Furthermore, with regard to the controversial aspect of security & defence, policy makers across Europe and the globe are currently advocating for a step-up in defence capabilities. In our view, investing in defence should not be controversial today. Like the Latin adage that originated in Vegetius’s fifth century Treatise on Military Affairs: “If you want peace, prepare for war”.

The value trade: renewable energy. In stark contrast to the defence sector, the renewable energy theme is much less controversial. But it is also much more challenged in equity markets. A benchmark of renewable energy producers is down by 48% since the summer of 2022. The bubbly valuation of renewable stocks has largely normalised, to the point that what was assimilated into the “growth” style in the past has become “value”. Unsurprisingly, interest in the theme has vanished. Yet, investment plans in clean energy are huge, estimated at USD1.7trn globally in 2023 (60% of global energy investment). According to the IEA, clean energy investment must reach USD4.5trn per year by 2030 to limit global warming to 1.5°C. From a market standpoint, there is a major question mark with regard to the return on investment, and our analysts recently highlighted the correlation between large investment plans and the valuation discount (link). This is also consistent with the huge sensitivity of renewable stocks to interest rates. From that perspective, we believe that renewables are appealing on the theme of falling bond yields. In addition, the newsflow around European elections could spark renewed interest in the theme. We recently upgraded Orsted (Buy), we added renewable power giant EDPR to our European Large Caps Selected List, and we rate most renewable pure players at Buy (Neoen, Voltalia, Iberdrola). Our analysts also like network companies such as E.ON, Redeia, and Elia.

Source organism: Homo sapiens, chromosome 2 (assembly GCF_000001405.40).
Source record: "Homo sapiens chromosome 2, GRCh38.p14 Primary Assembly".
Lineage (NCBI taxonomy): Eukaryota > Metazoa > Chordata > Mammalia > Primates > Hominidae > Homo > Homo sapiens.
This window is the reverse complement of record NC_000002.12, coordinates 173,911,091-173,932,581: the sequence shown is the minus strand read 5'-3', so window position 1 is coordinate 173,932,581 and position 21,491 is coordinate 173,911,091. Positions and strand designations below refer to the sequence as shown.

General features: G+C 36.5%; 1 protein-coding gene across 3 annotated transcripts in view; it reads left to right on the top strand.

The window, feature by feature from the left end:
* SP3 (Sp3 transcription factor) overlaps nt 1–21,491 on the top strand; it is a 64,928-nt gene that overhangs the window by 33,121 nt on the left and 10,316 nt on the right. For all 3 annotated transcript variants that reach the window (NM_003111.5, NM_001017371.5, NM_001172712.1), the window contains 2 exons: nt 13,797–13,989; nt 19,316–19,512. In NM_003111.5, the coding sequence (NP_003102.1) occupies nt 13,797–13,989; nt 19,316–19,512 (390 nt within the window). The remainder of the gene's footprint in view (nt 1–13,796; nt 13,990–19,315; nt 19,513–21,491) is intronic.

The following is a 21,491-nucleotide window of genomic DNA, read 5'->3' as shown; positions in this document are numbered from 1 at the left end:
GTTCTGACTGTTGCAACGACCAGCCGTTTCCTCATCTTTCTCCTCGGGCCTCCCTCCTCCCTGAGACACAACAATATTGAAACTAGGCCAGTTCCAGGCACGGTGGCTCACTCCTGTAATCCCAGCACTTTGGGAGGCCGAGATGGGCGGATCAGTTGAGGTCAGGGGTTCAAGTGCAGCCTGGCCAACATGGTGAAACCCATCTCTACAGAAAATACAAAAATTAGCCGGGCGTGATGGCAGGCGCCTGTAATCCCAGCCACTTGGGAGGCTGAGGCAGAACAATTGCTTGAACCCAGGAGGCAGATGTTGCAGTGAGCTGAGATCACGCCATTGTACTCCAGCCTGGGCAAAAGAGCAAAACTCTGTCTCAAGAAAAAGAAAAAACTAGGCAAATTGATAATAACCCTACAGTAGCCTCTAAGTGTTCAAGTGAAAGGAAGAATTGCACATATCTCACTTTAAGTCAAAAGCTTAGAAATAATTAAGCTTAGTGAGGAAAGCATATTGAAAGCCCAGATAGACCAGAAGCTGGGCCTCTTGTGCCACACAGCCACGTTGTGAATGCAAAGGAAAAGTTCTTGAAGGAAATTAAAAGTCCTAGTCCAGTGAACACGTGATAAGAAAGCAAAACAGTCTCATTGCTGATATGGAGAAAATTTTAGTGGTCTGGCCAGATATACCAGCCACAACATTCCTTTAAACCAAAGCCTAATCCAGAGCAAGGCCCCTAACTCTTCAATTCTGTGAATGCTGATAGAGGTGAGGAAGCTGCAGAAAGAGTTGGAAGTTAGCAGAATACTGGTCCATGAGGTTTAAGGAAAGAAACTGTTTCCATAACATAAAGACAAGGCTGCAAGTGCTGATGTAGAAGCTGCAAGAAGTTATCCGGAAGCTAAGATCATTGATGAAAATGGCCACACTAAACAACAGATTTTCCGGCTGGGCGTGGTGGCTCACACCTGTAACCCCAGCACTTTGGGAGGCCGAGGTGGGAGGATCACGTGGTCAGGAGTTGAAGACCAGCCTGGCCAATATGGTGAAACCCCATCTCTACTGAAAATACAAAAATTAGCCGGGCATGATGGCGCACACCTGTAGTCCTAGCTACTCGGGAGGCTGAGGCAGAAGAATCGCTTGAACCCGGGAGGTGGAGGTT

On the macro front, we increase our exposure to gold. Purchases from the PBOC are a key structural tailwind while reserve assets such as gold benefit from the perceived inconsistency between “sticky inflation” and “rate cuts”. Gold miners are a leveraged play on gold, which are reasonably valued. We still expect four Fed rate cuts this year and see no inconsistency considering the latest PCE price index release, at 2.5% YOY. This is the Fed’s preferred measure of inflation and although it is above the 2% target and somewhat sticky at that level, we consider the current rate regime to be fit for a 5-6% inflation rate, not 2.5-3%, hence the expected rate cuts that will start in June, in our view.

Week ahead: The macro agenda will be back at the forefront, with the US job market report for March available on Friday.